5 Tricks To Help You Remember Everything

5 tricks to help you remember everything 

tricks to help you remember things

Making and keeping a living in 2016 is a fast and furious task, and you may feel like you’re constantly trying to keep on top of all the little details in order to get by. But remembering those details of your life can be mind-boggling! Work deadlines, family gatherings, doctor appointments, birthdays, bills, car inspections, walking the dog — are you forgetting something?

If you feel you can’t remember what you even had for breakfast this morning, it may be time to start utilising some memorisation techniques to boost your brain power. Here are five to get you started.

1. Mnemonic devices. 

Probably the most recognised memory techniques, mnemonic devices can be your most powerful tool for recalling facts. It’s essentially coding words with certain phrases to make it easier for your brain to latch on to the important information. There are a few devices you can use, and you likely know a few already.

Rhyming is probably the first and easiest technique to employ when actively trying to memorise information. If you have ever forgotten how many days there are in June and gone through the rhyme, “Thirty days hath September,” you’ve utilised a mnemonic rhyming device.

You can also use acronyms to recall lists of information. Whether you agree or not with the planetary demotion of poor Pluto, you probably remember the phrase, “My Very Eager Mother Just Served Us Nine Pancakes” to help you remember the order of Mercury, Venus, Earth, Mars, Jupiter, Saturn, Uranus, Neptune — and Pluto. If you’re ever stuck with a list of items you need to memorise, using an acronym is the way to go.

2. Mind Palace. 

Benedict Cumberbatch’s Sherlock had it right with this technique. Using a “mind palace” — otherwise known as the method of loci — can help you store information more effectively. This is another kind of mnemonic device, though it is a little different in that instead of word play, it relies on visualisation.

You can practice this technique by starting off small, such as with a grocery list. Visualise a place you know well, such as your home. As you walk through your house, visualise an item on your list in each room. For example, a giant milk carton greets you as you walk through your front door. An orange dances in the dining room and a loaf of bread skips down the hallway. Finally, you see a carton of eggs spinning in your kitchen and then a bottle of wine sings out on the back porch. Now, when you are out at the store and try to recall those items, you’ll be much more likely to remember them as you walk through your mind palace!

3. Get some shuteye!

Getting your beauty sleep isn’t just about keeping your body fresh and ready to go. Sleep is just as important for your mental health to make sure you’re getting a good eight hours every night. If you make a habit of recalling or studying information you wish to retain right before going to bed, your mind will retain that information better by the morning.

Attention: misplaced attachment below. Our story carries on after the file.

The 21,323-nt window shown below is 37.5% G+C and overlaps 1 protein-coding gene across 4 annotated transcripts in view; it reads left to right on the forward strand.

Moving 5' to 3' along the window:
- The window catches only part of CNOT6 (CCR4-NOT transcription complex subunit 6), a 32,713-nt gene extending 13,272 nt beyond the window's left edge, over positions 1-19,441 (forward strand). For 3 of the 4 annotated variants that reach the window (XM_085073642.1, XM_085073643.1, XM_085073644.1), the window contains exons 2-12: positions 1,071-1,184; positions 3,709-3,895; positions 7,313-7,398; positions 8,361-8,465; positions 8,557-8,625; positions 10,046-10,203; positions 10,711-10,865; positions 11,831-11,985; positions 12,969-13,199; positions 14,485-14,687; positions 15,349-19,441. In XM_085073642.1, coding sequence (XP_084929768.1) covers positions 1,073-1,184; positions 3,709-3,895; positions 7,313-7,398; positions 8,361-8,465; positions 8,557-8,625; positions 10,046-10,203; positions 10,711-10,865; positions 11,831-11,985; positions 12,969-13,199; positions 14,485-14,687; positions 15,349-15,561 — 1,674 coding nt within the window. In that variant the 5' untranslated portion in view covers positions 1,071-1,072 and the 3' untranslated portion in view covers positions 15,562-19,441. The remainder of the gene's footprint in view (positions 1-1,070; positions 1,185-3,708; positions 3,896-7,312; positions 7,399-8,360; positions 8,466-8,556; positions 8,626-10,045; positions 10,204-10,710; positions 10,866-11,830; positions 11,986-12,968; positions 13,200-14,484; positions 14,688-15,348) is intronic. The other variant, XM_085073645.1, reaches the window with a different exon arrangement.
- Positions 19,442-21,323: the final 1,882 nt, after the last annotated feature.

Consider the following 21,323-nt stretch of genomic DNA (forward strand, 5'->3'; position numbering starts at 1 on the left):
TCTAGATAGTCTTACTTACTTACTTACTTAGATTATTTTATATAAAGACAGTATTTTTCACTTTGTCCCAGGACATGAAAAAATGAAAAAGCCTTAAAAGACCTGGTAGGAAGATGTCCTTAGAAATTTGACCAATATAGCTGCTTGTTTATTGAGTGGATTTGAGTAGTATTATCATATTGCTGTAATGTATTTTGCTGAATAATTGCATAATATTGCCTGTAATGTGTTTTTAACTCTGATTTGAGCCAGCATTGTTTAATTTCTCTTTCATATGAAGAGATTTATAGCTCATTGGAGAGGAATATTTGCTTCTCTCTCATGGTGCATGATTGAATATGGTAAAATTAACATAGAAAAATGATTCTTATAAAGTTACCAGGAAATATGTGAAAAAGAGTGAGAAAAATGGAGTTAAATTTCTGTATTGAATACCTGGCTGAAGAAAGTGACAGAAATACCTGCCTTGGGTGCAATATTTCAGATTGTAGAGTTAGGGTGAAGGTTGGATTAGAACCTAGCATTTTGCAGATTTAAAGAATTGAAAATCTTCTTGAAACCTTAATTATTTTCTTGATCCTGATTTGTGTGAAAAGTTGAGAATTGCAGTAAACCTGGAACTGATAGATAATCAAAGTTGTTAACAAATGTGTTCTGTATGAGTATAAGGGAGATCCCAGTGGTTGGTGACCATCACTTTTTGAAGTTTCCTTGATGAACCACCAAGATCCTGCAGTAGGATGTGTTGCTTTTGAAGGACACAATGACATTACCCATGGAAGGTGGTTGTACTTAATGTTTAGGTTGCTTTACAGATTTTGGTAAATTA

In 2010, a Harvard study concluded that dreaming can actually help improve your memory by reorganising the information you’ve recently learned. Even napping helped to boost their subjects’ performance!

4. Leave physical reminders. 

Everyone remembers writing note cards for studying in school. There’s a reason those cards work so well. Having physical reminders or tools can help immensely with memorisation. Writing out your note cards and also having them read out to you by a friend encourages your brain to use two types of learning — auditory and reading/writing — which then optimises your ability to retain that information.

Another example of a physical reminder is the old string around your finger technique. While some people may be afraid of forgetting why the string is on that finger in the first place, you are actually more likely to remember something with that physical reminder than if you hadn’t used it in the first place.

5. Chow down on some brain food. 

Nothing stops productivity like an empty stomach. Since your brain is an active, functioning part of the body, it needs fuel in order to operate. Brain energy comes from many sources, but some of the best sources are whole grains, oily fish, nuts, seeds and broccoli.

Often neglected for tastier options, water is just as important for your brain. In a recent study, women who were even mildly dehydrated found a change in their mood and concentration. Less concentration means less information retention! It’s important to sip on water throughout the day — even if you don’t feel thirsty at the moment — and average around 64 ounces of water daily.

Start incorporating these tips into your everyday life to stay on top of all the tasks your busy schedule demands!

Sarah Landrum

Sarah Landrum recently graduated from Penn State with degrees in Marketing and PR. Now, she's a freelance writer and career blogger sharing advice on navigating the work world and achieving happiness and success in your career. You can find her tweeting on her coffee breaks @SarahLandrum